Andrzej Tadeusz Bonawentura Kościuszko isn’t the only Polish Revolutionary-era patriot honored with a bridge across Newtown Creek.
Manhattan Avenue formerly connected with Vernon Avenue (now Boulevard) in Long Island City via a now-demolished swing bridge. The Pulaski Bridge, which connects McGuinness Boulevard in Greenpoint with 11th Street in Hunters Point, is a bascule bridge in which counterweighted deck members pivot upwards to allow shipping to pass underneath. London’s Tower Bridge is another example of a bascule, albeit a much more ornate one. It opened to traffic in September 1954.
General Casimir Pulaski (1747-1779) is regarded as the father of the American cavalry. He was enlisted by Benjamin Franklin in Paris after successfully defending Poland against a Russian invasion and falling out of favor after his implication in a plot to kill the Polish king. He was able to cover George Washington’s retreat at the Battle of Brandywine with expert use of cavalry; he was subsequently awarded command of all US cavalry. In 1779 he helped break the British siege of Charleston. He was mortally wounded at Savannah, GA in 1779 at the young age of 32.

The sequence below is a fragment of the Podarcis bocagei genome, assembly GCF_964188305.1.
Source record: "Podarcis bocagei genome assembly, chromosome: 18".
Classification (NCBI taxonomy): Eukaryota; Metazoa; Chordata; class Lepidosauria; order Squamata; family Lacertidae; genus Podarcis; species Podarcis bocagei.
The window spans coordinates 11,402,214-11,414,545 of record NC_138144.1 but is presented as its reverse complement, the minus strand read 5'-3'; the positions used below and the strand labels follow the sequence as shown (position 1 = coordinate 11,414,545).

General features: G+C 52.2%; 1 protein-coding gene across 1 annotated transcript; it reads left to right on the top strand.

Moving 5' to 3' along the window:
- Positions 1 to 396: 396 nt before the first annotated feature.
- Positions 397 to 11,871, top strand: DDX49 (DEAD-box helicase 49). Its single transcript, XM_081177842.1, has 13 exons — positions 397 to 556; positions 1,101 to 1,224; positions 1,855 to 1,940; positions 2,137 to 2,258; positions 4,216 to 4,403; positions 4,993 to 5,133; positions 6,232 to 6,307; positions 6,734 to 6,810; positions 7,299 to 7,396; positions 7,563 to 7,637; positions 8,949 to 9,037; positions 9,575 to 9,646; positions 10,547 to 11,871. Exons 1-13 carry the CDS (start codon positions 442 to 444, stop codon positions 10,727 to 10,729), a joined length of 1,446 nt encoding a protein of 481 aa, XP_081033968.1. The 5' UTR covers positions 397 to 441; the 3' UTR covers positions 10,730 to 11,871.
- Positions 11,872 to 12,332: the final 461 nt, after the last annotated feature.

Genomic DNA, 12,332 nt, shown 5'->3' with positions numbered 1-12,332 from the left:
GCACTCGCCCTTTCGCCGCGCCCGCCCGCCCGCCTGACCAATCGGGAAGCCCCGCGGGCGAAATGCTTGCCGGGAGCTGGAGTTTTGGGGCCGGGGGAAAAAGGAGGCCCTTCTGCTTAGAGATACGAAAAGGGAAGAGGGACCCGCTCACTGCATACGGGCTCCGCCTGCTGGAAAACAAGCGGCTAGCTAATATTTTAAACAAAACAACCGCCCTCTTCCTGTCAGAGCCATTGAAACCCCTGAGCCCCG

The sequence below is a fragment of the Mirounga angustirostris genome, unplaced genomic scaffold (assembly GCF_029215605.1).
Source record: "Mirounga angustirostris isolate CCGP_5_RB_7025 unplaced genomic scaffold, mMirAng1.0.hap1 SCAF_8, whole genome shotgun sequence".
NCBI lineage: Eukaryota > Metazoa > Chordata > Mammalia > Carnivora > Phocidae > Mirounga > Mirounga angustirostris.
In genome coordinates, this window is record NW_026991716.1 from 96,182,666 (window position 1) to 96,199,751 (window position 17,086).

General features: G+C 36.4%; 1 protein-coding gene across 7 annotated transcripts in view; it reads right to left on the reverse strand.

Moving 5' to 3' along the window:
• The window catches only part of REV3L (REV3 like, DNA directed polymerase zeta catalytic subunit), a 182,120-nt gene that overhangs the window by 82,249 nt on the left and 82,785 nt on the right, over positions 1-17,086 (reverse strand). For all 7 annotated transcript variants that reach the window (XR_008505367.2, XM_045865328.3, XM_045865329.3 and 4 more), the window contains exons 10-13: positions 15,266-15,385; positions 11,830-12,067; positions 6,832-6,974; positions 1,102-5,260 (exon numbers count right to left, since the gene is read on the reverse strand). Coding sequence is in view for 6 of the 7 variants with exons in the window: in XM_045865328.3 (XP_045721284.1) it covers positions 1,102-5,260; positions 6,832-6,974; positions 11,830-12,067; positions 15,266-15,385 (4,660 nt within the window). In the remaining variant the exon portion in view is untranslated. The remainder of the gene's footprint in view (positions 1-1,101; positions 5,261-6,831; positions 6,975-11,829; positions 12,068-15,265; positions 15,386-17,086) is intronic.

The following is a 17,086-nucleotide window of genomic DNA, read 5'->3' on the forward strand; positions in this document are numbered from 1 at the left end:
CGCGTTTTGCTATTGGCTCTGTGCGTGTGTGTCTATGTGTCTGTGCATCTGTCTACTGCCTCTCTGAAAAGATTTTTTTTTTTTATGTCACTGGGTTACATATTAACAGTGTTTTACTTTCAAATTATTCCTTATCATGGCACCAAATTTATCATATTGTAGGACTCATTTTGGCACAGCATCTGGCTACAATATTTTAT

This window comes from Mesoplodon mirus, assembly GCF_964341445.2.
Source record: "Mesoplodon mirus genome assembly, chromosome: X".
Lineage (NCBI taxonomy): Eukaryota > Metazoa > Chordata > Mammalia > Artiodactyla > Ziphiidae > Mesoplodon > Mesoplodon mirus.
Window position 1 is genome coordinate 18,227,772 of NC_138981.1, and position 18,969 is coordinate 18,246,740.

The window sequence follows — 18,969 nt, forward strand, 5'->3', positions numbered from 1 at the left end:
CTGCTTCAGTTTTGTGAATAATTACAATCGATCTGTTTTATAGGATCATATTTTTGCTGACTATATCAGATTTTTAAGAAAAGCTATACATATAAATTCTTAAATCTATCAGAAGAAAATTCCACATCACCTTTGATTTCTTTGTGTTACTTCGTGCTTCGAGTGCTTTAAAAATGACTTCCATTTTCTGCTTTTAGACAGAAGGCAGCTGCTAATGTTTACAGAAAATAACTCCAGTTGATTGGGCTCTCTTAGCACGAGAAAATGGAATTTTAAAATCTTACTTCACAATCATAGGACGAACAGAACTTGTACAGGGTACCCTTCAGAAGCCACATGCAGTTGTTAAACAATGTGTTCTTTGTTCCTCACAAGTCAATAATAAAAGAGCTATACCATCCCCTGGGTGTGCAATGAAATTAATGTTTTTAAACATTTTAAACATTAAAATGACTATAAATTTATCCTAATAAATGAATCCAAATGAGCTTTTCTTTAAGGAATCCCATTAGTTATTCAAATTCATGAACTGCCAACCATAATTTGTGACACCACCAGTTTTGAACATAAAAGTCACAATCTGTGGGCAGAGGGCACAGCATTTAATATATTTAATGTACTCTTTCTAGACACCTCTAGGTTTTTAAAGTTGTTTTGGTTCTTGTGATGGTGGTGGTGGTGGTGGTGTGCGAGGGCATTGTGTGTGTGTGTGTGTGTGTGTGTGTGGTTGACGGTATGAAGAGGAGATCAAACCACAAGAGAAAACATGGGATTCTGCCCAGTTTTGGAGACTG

East of the Pulaski Bridge Newtown Creek encounters two tributary waters: Dutch Kills, flowing to the north, and Whale Creek on the south. Whale Creek formerly flowed into a salt marsh, but today dead-ends in a Greenpoint sewage treatment plant. Dutch Kills is bridged by the Montauk Branch of the Long Island Rail Road, which parallels Newtown Creek from Long Island City to Maspeth.